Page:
If you’d like to have a chat about teaching, then get in touch with one of our experienced education consultants. Call 0208 5066740 or email  

We will always need teachers. However, according to a report by the House of Commons, in recent years “the overall number of teachers has not kept pace with increasing pupil numbers”. For the government and for schools attempting to keep their heads above water, therein lies the rub. The same report predicts that, as well as the pressures of pupil numbers, which are projected to rise by 5% between 2018 and 2024, the introduction of the English Baccalaureate is going to increase demand for teachers in certain subjects like languages. It also warns of the Brexit fallout, whereby “the UK’s exit from the EU could potentially make it harder to recruit teachers from the EEA to fill any shortages.”
So, what is the government doing to try and incentivise people to train as teachers and, just as importantly, remain in that profession? The Early Career Framework is what they have come up with and it is heralded as the “biggest teaching reform in a generation” by It aims to provide a higher level of support to new teachers and, as of 28th June 2019, education and training organisations have been invited to help develop the programme. The framework will also be backed by “at least £130 million a year in extra funding when fully rolled out in 2021.”
Education Secretary Damien Hinds has confirmed that the North East will be one of the areas due to reap the benefits of the scheme’s early roll-out as soon as September 2020. His full statement on the 28th of June ran as follows: “The early stages of a teacher’s career are an incredibly exciting time – but they can also be very challenging, which is why it’s so important to make sure they are properly supported. Earlier this year I set out my plans to transform the support available to newly-qualified teachers, through the centrepiece of our flagship Teacher Recruitment & Retention Strategy. Today marks an important milestone on this journey, by inviting tenders to create training and support for those starting out their careers in teaching.”
The Early Career Framework has been described as a “two-year package of structured training and support” intended to establish the foundations of a long and productive career in teaching. Part of this will include a reduced timetable to allow new teachers to fully tackle their training and make the very most of it. The programme itself has been generally well-received by the education community, however some have suggested that Hinds could be doing more. Dr Mary Bousted, joint general secretary of the National Education Union has praised the move to support teachers and aid retention, but added that “the teaching profession cannot wait for the next raft of statistics, and Damian Hinds would do well to consider the more immediate changes he can make right now to alleviate the needless burdens placed on all teachers.”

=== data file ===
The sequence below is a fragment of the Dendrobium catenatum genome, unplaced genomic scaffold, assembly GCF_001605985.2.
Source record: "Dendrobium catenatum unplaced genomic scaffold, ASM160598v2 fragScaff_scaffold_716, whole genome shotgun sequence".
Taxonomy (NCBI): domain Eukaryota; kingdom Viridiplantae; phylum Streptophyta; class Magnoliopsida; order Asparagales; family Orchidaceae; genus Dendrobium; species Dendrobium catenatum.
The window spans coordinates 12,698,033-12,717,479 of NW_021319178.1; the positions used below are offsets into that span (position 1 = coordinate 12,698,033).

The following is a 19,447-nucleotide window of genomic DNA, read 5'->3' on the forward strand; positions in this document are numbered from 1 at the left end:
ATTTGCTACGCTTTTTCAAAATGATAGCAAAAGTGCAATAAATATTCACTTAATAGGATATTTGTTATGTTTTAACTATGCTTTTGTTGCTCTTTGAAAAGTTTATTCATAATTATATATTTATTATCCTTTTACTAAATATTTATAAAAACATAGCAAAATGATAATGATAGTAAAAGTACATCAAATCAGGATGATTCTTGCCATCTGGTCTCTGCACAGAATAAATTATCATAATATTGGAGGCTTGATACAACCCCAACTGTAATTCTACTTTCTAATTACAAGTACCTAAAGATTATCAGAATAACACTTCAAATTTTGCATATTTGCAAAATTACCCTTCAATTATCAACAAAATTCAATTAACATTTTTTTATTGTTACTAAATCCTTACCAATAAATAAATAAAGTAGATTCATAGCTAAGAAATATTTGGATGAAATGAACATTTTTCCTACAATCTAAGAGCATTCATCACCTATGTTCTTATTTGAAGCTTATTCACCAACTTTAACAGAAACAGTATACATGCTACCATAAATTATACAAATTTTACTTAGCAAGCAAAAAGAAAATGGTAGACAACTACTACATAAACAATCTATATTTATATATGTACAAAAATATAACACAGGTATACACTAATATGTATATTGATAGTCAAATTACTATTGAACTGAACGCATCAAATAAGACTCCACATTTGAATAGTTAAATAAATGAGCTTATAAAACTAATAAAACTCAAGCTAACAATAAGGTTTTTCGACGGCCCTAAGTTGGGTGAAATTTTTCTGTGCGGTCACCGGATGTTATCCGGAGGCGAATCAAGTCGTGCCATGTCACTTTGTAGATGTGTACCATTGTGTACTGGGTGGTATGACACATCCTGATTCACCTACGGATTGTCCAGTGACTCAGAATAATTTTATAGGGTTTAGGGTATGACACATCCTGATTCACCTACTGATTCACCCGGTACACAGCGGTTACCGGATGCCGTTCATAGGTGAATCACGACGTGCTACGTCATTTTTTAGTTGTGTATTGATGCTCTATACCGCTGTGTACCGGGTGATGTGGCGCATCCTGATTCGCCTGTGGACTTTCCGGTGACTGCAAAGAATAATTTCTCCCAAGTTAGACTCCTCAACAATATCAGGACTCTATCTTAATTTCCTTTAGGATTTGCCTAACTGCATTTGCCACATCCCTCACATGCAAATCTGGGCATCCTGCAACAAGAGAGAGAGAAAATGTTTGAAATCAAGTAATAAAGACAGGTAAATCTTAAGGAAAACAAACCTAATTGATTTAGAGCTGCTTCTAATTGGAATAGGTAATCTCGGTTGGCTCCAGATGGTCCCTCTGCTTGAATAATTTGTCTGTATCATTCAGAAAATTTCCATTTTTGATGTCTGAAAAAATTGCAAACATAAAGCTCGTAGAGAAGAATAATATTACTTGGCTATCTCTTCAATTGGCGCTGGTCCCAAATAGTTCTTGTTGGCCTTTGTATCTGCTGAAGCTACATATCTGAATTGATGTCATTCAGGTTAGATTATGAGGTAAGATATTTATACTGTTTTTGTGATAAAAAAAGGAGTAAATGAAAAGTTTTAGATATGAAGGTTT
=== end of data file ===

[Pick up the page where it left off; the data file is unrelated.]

More teachers are undoubtedly what is needed, as well as teachers who really want to teach, so there is a great deal of hope riding on this new initiative. The rest of the country will have to watch and wait to see exactly how these ideas translate to reality as they are implemented in the North - hopefully, it will be exactly what the education system has been waiting for.

There are a few different schools of thought on this subject, pardon the pun. In some ways, the debate has become a moot point as, according to The Economist, single sex-schools are dwindling in popularity to the point of extinction. 

Despite the fact that until the 1960s practically all children in the UK attended single-sex schools, these days only 6% of them go for this option. Many of the schools that remain have plans to become co-ed or may be forced to close altogether.  


It is also important when having this discussion to bear in mind that most single-sex schools in this country are also private, with the majority of state and grammar schools accepting both girls and boys. This should definitely be taken into account when comparing grades between mixed and single-sex schools as private institutions have greater resources, smaller class sizes and are able to offer teachers higher salaries.  


So, waning popularity and size of resources aside, what does the data say? A study of over 17,000 people conducted by the Centre for Longitudinal Studies at UCL examined whether ‘single-sex schooling made a difference for a wide range of outcomes, including academic attainment, earnings, marriage, childbearing and divorce.’ The study showed that girls tended to fare better in terms of exam results at age 16 in a single-sex environment, while boys achieved similar results at single-sex or co-educational schools.